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Setup: We consider a multiple choice test with 30 questions, each consisting of four potential answers. We know that (on average) neighbors answer 50% of all questions jointly correct.

Assumption: Let us assume that students pick randomly answers if they do not know the solution.

Question: How can we calculate the (expected) average share of identical incorrect answers?

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    $\begingroup$ "We know that (on average) neighbors answer 50% of all questions jointly correct." — I'm not sure what this means. Does it mean "for any question, any two students have a 50% chance of both answering the question correctly"? $\endgroup$ Commented Dec 15, 2017 at 18:16
  • $\begingroup$ Sorry for being unspecific. Exactly, this is what I had in mind. If we draw two random students from our sample, then the probability that both students gave the same answer is 50%. $\endgroup$
    – bachelor
    Commented Dec 15, 2017 at 18:19
  • $\begingroup$ I can't resist noting that the assumption of random choices among wrong answers is entirely unrealistic. Yes, it makes the problem easy to address, but it stands as very bad training for anyone who will eventually apply statistical approaches to real-world problems. ...unless that assumption is cosidered as the main point of the exercise. $\endgroup$ Commented Sep 16, 2022 at 21:21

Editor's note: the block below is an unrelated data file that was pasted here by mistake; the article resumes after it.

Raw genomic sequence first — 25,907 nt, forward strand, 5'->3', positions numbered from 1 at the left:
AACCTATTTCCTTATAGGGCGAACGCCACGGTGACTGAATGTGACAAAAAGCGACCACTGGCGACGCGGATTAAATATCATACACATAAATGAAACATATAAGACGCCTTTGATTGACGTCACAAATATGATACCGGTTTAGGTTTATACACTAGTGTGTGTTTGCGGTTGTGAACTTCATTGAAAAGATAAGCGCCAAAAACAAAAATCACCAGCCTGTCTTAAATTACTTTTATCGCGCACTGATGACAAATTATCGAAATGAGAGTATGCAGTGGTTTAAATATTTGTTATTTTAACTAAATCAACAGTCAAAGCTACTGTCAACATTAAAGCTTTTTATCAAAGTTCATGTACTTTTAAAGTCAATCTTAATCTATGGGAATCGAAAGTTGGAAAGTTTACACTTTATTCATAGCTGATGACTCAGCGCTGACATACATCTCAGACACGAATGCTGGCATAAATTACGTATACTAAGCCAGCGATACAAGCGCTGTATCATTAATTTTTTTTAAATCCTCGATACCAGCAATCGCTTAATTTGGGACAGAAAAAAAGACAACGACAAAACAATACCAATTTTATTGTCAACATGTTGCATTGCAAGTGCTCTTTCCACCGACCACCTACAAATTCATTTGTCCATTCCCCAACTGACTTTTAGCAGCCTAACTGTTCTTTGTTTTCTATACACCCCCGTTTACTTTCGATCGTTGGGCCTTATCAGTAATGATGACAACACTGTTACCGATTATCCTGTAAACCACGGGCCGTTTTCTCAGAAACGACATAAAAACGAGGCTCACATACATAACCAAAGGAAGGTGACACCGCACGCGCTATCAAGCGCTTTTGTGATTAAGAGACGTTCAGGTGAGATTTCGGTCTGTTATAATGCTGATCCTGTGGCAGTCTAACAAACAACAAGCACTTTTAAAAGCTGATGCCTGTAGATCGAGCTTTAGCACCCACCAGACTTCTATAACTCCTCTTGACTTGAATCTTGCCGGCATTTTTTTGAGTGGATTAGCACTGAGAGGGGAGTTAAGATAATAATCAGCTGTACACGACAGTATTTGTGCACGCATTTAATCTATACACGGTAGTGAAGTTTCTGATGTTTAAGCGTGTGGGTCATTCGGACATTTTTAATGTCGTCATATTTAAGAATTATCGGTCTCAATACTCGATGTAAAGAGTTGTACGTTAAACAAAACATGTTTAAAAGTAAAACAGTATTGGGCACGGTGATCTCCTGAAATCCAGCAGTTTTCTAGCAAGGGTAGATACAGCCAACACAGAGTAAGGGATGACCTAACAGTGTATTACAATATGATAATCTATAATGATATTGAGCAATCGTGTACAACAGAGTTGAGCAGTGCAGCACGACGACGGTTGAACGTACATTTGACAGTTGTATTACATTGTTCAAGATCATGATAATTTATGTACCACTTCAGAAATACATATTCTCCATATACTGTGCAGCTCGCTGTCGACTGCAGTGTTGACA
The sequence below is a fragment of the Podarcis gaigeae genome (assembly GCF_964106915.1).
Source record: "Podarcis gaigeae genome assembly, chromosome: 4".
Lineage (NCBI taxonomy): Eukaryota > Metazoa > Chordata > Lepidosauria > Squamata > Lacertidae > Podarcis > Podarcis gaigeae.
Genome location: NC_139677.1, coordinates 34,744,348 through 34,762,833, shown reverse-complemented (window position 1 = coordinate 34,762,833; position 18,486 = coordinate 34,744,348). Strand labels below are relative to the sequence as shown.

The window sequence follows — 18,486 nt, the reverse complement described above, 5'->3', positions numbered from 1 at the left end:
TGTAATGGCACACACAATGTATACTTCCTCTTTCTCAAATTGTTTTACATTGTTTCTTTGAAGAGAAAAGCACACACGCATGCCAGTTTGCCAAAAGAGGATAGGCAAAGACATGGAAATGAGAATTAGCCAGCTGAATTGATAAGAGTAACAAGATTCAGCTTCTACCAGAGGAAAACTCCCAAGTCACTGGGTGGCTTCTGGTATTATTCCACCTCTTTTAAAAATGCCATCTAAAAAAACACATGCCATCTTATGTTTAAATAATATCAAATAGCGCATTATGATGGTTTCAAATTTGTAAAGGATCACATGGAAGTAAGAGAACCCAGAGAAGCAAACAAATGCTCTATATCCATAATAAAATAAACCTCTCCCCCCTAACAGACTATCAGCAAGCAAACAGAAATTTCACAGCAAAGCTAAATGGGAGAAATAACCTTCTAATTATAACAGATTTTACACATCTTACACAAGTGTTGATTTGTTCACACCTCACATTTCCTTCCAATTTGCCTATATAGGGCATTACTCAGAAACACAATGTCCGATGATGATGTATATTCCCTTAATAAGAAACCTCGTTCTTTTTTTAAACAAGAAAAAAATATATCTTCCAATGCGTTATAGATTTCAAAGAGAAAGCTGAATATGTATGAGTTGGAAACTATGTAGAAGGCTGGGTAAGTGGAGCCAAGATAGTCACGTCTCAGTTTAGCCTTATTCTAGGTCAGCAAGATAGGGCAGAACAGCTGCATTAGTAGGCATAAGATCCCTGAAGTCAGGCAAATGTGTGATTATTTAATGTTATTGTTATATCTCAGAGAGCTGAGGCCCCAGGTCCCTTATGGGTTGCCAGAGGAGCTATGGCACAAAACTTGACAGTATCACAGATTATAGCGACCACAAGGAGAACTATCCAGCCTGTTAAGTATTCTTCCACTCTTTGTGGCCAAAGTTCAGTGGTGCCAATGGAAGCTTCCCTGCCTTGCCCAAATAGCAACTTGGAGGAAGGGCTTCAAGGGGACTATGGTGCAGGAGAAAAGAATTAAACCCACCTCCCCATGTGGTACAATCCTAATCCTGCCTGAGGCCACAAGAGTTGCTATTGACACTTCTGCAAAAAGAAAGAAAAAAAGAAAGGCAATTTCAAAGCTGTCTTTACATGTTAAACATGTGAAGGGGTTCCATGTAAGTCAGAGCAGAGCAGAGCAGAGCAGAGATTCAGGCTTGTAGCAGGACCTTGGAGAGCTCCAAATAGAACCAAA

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I interpret the main question to mean:

Among questions that have been answered incorrectly by both of two students, what is the expected proportion on which both students choose the same (incorrect) option?

By assumption, a student who doesn't know the answer chooses an option randomly (with equal probability of the four choices). Since we know both students answered the question wrong, we know that each chose one of the three incorrect choices. So there are 3 • 3 = 9 possible pairs of answers, 3 of which match. So $\tfrac{3}{9} = \tfrac{1}{3}$ is the chance of any one pair of incorrect responses matching. It follows that this is the expected proportion among all such questions.

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